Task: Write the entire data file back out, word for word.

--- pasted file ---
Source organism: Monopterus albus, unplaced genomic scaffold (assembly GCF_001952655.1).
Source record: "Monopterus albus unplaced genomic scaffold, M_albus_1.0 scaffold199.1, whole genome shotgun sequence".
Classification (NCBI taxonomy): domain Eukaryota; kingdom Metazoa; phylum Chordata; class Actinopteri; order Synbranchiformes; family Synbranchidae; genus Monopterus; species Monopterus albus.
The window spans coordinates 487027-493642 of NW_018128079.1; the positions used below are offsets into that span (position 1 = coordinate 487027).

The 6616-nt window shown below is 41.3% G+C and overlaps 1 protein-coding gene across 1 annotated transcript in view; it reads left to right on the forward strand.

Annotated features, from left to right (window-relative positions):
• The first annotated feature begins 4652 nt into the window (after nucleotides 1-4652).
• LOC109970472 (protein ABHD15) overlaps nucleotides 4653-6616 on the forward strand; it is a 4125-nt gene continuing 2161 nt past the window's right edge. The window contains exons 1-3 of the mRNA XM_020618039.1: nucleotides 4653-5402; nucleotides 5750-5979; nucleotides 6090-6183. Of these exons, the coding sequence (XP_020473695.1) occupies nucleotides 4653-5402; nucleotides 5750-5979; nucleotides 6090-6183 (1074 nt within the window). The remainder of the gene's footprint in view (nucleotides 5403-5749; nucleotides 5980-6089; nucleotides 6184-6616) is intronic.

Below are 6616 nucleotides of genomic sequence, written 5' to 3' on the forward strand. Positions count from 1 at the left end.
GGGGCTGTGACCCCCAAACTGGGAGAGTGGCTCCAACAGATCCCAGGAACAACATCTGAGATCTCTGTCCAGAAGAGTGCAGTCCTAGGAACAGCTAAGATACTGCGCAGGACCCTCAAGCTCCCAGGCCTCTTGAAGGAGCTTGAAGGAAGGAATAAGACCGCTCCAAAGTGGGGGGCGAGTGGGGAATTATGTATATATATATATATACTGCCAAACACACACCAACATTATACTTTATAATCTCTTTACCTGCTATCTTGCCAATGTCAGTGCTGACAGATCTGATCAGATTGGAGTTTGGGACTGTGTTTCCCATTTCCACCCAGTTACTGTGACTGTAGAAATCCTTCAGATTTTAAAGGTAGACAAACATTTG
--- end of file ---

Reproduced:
Source organism: Monopterus albus, unplaced genomic scaffold (assembly GCF_001952655.1).
Source record: "Monopterus albus unplaced genomic scaffold, M_albus_1.0 scaffold199.1, whole genome shotgun sequence".
Classification (NCBI taxonomy): domain Eukaryota; kingdom Metazoa; phylum Chordata; class Actinopteri; order Synbranchiformes; family Synbranchidae; genus Monopterus; species Monopterus albus.
The window spans coordinates 487027-493642 of NW_018128079.1; the positions used below are offsets into that span (position 1 = coordinate 487027).

The 6616-nt window shown below is 41.3% G+C and overlaps 1 protein-coding gene across 1 annotated transcript in view; it reads left to right on the forward strand.

Annotated features, from left to right (window-relative positions):
• The first annotated feature begins 4652 nt into the window (after nucleotides 1-4652).
• LOC109970472 (protein ABHD15) overlaps nucleotides 4653-6616 on the forward strand; it is a 4125-nt gene continuing 2161 nt past the window's right edge. The window contains exons 1-3 of the mRNA XM_020618039.1: nucleotides 4653-5402; nucleotides 5750-5979; nucleotides 6090-6183. Of these exons, the coding sequence (XP_020473695.1) occupies nucleotides 4653-5402; nucleotides 5750-5979; nucleotides 6090-6183 (1074 nt within the window). The remainder of the gene's footprint in view (nucleotides 5403-5749; nucleotides 5980-6089; nucleotides 6184-6616) is intronic.

Below are 6616 nucleotides of genomic sequence, written 5' to 3' on the forward strand. Positions count from 1 at the left end.
GGGGCTGTGACCCCCAAACTGGGAGAGTGGCTCCAACAGATCCCAGGAACAACATCTGAGATCTCTGTCCAGAAGAGTGCAGTCCTAGGAACAGCTAAGATACTGCGCAGGACCCTCAAGCTCCCAGGCCTCTTGAAGGAGCTTGAAGGAAGGAATAAGACCGCTCCAAAGTGGGGGGCGAGTGGGGAATTATGTATATATATATATATACTGCCAAACACACACCAACATTATACTTTATAATCTCTTTACCTGCTATCTTGCCAATGTCAGTGCTGACAGATCTGATCAGATTGGAGTTTGGGACTGTGTTTCCCATTTCCACCCAGTTACTGTGACTGTAGAAATCCTTCAGATTTTAAAGGTAGACAAACATTTG